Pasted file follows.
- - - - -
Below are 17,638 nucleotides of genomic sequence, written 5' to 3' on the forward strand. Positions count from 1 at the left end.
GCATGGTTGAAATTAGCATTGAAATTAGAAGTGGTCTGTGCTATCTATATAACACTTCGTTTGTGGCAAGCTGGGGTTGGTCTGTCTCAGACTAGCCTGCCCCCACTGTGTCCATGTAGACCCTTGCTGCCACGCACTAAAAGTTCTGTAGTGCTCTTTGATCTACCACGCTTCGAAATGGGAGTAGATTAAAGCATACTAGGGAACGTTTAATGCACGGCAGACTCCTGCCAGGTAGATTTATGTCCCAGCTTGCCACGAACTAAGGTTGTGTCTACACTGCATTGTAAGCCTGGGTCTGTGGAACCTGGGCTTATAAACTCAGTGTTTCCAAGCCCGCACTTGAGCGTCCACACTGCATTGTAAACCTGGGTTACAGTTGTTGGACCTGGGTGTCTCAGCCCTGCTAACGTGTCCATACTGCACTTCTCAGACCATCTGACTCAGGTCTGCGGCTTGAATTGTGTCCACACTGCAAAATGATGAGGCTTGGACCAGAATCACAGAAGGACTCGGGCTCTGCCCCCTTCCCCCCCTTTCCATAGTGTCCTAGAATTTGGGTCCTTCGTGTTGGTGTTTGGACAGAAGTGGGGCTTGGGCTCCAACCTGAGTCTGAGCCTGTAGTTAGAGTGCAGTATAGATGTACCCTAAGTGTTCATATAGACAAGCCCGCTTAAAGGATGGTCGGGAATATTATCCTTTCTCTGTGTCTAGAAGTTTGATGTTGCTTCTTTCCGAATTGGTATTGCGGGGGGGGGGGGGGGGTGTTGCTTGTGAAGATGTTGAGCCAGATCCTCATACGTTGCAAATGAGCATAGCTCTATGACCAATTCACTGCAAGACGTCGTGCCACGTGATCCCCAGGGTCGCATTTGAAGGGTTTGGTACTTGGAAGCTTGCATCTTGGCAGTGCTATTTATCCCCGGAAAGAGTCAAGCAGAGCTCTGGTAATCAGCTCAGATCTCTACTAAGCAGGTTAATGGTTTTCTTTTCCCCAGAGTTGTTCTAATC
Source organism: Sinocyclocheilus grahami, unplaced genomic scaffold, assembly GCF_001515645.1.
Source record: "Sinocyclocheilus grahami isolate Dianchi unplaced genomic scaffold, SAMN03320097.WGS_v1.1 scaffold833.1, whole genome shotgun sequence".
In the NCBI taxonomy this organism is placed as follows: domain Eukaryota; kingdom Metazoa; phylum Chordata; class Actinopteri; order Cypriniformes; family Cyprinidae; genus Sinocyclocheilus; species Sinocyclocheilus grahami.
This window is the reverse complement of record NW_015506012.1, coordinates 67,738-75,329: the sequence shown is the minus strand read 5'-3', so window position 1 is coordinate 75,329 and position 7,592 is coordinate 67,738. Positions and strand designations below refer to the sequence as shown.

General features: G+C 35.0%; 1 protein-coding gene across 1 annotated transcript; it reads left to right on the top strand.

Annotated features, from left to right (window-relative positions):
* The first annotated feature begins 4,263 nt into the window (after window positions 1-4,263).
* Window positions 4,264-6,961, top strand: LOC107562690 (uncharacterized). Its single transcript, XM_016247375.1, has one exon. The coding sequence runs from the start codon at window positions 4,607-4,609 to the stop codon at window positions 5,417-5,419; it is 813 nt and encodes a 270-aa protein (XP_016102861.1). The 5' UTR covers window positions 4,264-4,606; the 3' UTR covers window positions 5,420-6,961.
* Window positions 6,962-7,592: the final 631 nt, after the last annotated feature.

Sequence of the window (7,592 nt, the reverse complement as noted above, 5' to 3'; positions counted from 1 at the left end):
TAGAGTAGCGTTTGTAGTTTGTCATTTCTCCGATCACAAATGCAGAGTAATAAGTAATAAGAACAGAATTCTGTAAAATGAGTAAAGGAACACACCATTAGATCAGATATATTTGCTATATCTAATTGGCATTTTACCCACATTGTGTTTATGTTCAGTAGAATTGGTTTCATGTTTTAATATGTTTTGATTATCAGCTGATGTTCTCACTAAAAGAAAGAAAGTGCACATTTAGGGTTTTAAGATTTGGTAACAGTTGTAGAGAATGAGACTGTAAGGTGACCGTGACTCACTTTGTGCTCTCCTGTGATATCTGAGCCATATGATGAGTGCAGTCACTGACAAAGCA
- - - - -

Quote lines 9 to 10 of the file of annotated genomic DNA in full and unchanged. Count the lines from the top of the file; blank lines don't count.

* The first annotated feature begins 4,263 nt into the window (after window positions 1-4,263).
* Window positions 4,264-6,961, top strand: LOC107562690 (uncharacterized). Its single transcript, XM_016247375.1, has one exon. The coding sequence runs from the start codon at window positions 4,607-4,609 to the stop codon at window positions 5,417-5,419; it is 813 nt and encodes a 270-aa protein (XP_016102861.1). The 5' UTR covers window positions 4,264-4,606; the 3' UTR covers window positions 5,420-6,961.